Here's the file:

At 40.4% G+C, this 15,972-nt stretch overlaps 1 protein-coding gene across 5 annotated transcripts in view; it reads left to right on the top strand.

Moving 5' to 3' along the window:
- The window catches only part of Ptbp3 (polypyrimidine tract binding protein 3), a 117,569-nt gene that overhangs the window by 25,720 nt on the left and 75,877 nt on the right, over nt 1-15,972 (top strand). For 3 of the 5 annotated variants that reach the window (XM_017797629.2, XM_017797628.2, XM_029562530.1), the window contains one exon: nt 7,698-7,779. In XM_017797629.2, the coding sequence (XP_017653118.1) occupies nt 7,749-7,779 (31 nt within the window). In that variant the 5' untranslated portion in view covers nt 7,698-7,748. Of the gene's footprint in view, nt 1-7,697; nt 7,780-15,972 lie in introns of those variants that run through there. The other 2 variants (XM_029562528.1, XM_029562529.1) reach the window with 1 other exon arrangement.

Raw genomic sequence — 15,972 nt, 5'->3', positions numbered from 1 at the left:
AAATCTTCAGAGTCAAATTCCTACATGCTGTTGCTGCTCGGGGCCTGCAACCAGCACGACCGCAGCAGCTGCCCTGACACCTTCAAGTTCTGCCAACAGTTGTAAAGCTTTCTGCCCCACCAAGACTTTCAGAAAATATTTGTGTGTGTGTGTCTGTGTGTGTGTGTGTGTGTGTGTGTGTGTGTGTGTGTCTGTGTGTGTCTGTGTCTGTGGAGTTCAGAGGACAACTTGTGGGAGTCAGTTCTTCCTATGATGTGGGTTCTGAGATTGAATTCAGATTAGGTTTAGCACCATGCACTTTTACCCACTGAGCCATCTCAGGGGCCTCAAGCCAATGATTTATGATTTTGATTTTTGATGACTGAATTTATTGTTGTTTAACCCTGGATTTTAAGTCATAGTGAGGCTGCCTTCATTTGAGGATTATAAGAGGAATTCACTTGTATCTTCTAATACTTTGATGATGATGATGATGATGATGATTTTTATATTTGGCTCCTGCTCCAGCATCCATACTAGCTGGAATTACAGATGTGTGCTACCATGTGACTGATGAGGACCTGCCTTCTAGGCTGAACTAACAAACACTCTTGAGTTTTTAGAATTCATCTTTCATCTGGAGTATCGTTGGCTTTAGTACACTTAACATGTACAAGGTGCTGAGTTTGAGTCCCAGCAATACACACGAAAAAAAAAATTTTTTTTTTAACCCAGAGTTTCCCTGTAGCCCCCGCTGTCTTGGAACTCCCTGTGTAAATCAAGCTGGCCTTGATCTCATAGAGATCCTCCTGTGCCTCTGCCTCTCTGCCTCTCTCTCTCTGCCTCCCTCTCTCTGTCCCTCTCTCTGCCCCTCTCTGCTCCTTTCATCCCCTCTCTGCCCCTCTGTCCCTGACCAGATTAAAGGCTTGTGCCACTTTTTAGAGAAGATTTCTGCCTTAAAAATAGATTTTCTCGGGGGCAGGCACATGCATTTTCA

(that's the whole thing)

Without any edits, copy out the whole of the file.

At 40.4% G+C, this 15,972-nt stretch overlaps 1 protein-coding gene across 5 annotated transcripts in view; it reads left to right on the top strand.

Moving 5' to 3' along the window:
- The window catches only part of Ptbp3 (polypyrimidine tract binding protein 3), a 117,569-nt gene that overhangs the window by 25,720 nt on the left and 75,877 nt on the right, over nt 1-15,972 (top strand). For 3 of the 5 annotated variants that reach the window (XM_017797629.2, XM_017797628.2, XM_029562530.1), the window contains one exon: nt 7,698-7,779. In XM_017797629.2, the coding sequence (XP_017653118.1) occupies nt 7,749-7,779 (31 nt within the window). In that variant the 5' untranslated portion in view covers nt 7,698-7,748. Of the gene's footprint in view, nt 1-7,697; nt 7,780-15,972 lie in introns of those variants that run through there. The other 2 variants (XM_029562528.1, XM_029562529.1) reach the window with 1 other exon arrangement.

Raw genomic sequence — 15,972 nt, 5'->3', positions numbered from 1 at the left:
AAATCTTCAGAGTCAAATTCCTACATGCTGTTGCTGCTCGGGGCCTGCAACCAGCACGACCGCAGCAGCTGCCCTGACACCTTCAAGTTCTGCCAACAGTTGTAAAGCTTTCTGCCCCACCAAGACTTTCAGAAAATATTTGTGTGTGTGTGTCTGTGTGTGTGTGTGTGTGTGTGTGTGTGTGTGTGTGTCTGTGTGTGTCTGTGTCTGTGGAGTTCAGAGGACAACTTGTGGGAGTCAGTTCTTCCTATGATGTGGGTTCTGAGATTGAATTCAGATTAGGTTTAGCACCATGCACTTTTACCCACTGAGCCATCTCAGGGGCCTCAAGCCAATGATTTATGATTTTGATTTTTGATGACTGAATTTATTGTTGTTTAACCCTGGATTTTAAGTCATAGTGAGGCTGCCTTCATTTGAGGATTATAAGAGGAATTCACTTGTATCTTCTAATACTTTGATGATGATGATGATGATGATGATTTTTATATTTGGCTCCTGCTCCAGCATCCATACTAGCTGGAATTACAGATGTGTGCTACCATGTGACTGATGAGGACCTGCCTTCTAGGCTGAACTAACAAACACTCTTGAGTTTTTAGAATTCATCTTTCATCTGGAGTATCGTTGGCTTTAGTACACTTAACATGTACAAGGTGCTGAGTTTGAGTCCCAGCAATACACACGAAAAAAAAAATTTTTTTTTTAACCCAGAGTTTCCCTGTAGCCCCCGCTGTCTTGGAACTCCCTGTGTAAATCAAGCTGGCCTTGATCTCATAGAGATCCTCCTGTGCCTCTGCCTCTCTGCCTCTCTCTCTCTGCCTCCCTCTCTCTGTCCCTCTCTCTGCCCCTCTCTGCTCCTTTCATCCCCTCTCTGCCCCTCTGTCCCTGACCAGATTAAAGGCTTGTGCCACTTTTTAGAGAAGATTTCTGCCTTAAAAATAGATTTTCTCGGGGGCAGGCACATGCATTTTCA